Bluerider Gallery debuts in Taipei with exhibition by Chicago artist InJung Oh

I am very excited to be traveling this Friday to Taipei, Taiwan for the inauguration of Bluerider Art Gallery.  The celebration will feature the opening of Chicago based artist InJung Oh Zhoushi whose new body of work is a continuation of the Volossom series she began in Chicago.  This exhibition promises to be an unforgettable event that will gather top collectors and art aficionados in the heart of Taipei.

Bluerider ART represents artists whose works, by means of individual expression, perseverance, and dynamics are representative of the artistic transition of the 21st century yet set a course for the future.


“There is no glory in star or blossom till looked upon by a loving eye; There is no fragrance in April breezes till breathed with joy as they wander by.”
William C. Bryant, poet (1794 – 1878)

The human experience, whether in joy or tragedy, can often be interpreted from various points of view based on our cultural, social, or spiritual context. Whether it is an optimist or pessimist point of view, similar life experiences are subject to the tensions we encounter in every day life. It takes a sensitive artist like InJung Oh to create works that co-exist in the duality of life’s mysterious paths. There, in the tensions between the masculine and the feminine, power and surrender, birth and death, Oh experiments with images that reclaim the glory and the emotional power of life’s seemingly contradictory experiences.

InJung Oh is a Chicago-based Korean-American artist. She received her MFA degree from The School of the Art Institute of Chicago in 2009 and is a resident artist at the Zhou B Art Center. Her works show internationally and are included in numerous private collections. Oh’s emerging artistic career continues to flourish consistently throughout the years. Her new body of work is as close to her personal life as it has never been before. Emerging from a labyrinth of roles, ideas and emotions, Oh continues to embark herself deep into the mysteries of human joy and struggle. Although derived from her own life and bi-cultural nature, such vivid exploration relates to our universal and collective experiences.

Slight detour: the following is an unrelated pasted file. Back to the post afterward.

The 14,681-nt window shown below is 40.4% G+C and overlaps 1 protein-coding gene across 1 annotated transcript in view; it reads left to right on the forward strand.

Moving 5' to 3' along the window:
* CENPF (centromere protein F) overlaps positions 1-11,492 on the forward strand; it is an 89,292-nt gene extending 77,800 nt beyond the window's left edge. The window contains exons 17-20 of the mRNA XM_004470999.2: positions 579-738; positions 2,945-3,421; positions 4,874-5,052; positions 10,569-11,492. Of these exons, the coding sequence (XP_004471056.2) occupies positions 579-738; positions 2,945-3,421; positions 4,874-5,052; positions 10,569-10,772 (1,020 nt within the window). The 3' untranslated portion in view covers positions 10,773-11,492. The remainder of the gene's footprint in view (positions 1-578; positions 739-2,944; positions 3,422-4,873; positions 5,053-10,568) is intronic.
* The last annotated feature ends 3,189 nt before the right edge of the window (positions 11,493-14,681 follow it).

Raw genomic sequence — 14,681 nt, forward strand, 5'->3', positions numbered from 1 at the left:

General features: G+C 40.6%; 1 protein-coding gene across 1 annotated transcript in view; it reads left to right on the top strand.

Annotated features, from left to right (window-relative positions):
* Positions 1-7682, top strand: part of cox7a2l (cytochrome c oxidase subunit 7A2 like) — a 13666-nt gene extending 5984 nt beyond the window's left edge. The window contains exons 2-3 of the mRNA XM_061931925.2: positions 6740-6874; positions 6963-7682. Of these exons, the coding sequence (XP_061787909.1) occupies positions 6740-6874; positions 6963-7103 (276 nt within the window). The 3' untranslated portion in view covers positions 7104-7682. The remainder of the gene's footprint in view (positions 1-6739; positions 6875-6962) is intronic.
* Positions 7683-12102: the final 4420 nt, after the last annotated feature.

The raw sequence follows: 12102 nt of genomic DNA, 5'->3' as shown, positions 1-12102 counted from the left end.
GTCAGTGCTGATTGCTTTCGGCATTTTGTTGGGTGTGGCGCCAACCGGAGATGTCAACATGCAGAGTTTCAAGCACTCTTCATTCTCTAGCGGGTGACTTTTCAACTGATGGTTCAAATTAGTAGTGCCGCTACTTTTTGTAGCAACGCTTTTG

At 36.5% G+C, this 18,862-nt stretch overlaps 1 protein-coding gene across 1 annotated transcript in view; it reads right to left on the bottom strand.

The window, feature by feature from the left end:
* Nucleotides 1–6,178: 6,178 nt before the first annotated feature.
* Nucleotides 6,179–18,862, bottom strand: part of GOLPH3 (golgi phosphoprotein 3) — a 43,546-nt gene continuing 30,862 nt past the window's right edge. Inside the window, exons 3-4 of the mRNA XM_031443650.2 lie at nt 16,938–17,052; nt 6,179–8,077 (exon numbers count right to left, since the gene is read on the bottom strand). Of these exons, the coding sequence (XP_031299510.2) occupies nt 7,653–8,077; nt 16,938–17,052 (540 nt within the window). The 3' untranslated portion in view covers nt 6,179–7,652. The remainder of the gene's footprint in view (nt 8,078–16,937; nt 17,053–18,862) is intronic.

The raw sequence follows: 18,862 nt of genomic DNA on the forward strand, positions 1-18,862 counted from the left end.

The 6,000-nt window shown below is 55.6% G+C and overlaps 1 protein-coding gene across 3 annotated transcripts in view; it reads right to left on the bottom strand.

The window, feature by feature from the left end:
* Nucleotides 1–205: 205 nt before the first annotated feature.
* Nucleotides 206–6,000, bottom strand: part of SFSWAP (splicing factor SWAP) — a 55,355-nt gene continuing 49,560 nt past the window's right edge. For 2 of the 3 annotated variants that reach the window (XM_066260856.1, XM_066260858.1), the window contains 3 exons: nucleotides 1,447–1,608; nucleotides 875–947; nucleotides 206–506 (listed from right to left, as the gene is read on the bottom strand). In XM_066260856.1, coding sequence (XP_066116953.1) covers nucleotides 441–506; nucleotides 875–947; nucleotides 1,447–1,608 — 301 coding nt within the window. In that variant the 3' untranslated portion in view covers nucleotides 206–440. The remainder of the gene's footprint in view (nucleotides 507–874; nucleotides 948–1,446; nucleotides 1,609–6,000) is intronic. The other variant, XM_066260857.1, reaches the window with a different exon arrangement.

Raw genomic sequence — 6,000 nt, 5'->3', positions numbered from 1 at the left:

Oh explores power, relationships and tensions between genders as expressed through dynamic symbolism. Such tensions manifest as corsets, skirts, water, mountains, sky, sex, and sexuality. They exist as repetitive elements dominating the picture plane of each painting and subtly transforming its form from painting to painting. One consistent element in Oh’s work is what the artist refers to as the volcanic energy and the subtle fragility of “Volossom”. A symbol that resembles a modern Venus while conveying masculinity; a flower in bloom, although often seen as feminine, has both female and male reproductive components.

In her newest works, “Volossom” rains down on a vast seascape or on a field of vivid color that resembles the microcosmos or the depth of the universe. As a gentle breeze passes through, the flower symbol gently comes down as if slowly pulled by the gravitational force of the earth. Although a repetitive form, each time one experiences “Volossom”, it comes in a new way. Sometimes it incorporates the appearance of a fragile white porcelain, a translucent glass object, or a solid mass. With intentionality, directness and sometimes doubt, Oh starts and reworks each painting with love, passion and determination. She struggles in the process of creation just as the works embody the tensions they represent. But doubt, just as any other life experience, seen with an optimist eye, serves to empower the artist and to inform her process. There is, therefore, a thread of continuity that persists in all her work. It is a personal preoccupation to establish an ongoing and, at times, difficult dialog with her work. A dialog that provides transcendence and understanding.

The end result of her spontaneous, yet meticulously structured work process is an embodiment of the diverse forces that eventually collide in our path. The tensions of a male dominated society versus femininity collide in Oh’s work. With the hands of a gifted and optimist artist, one witnesses “Volossom” in its ultimate form.

Sergio Gomez
Director of Exhibitions
Zhou B Art Center

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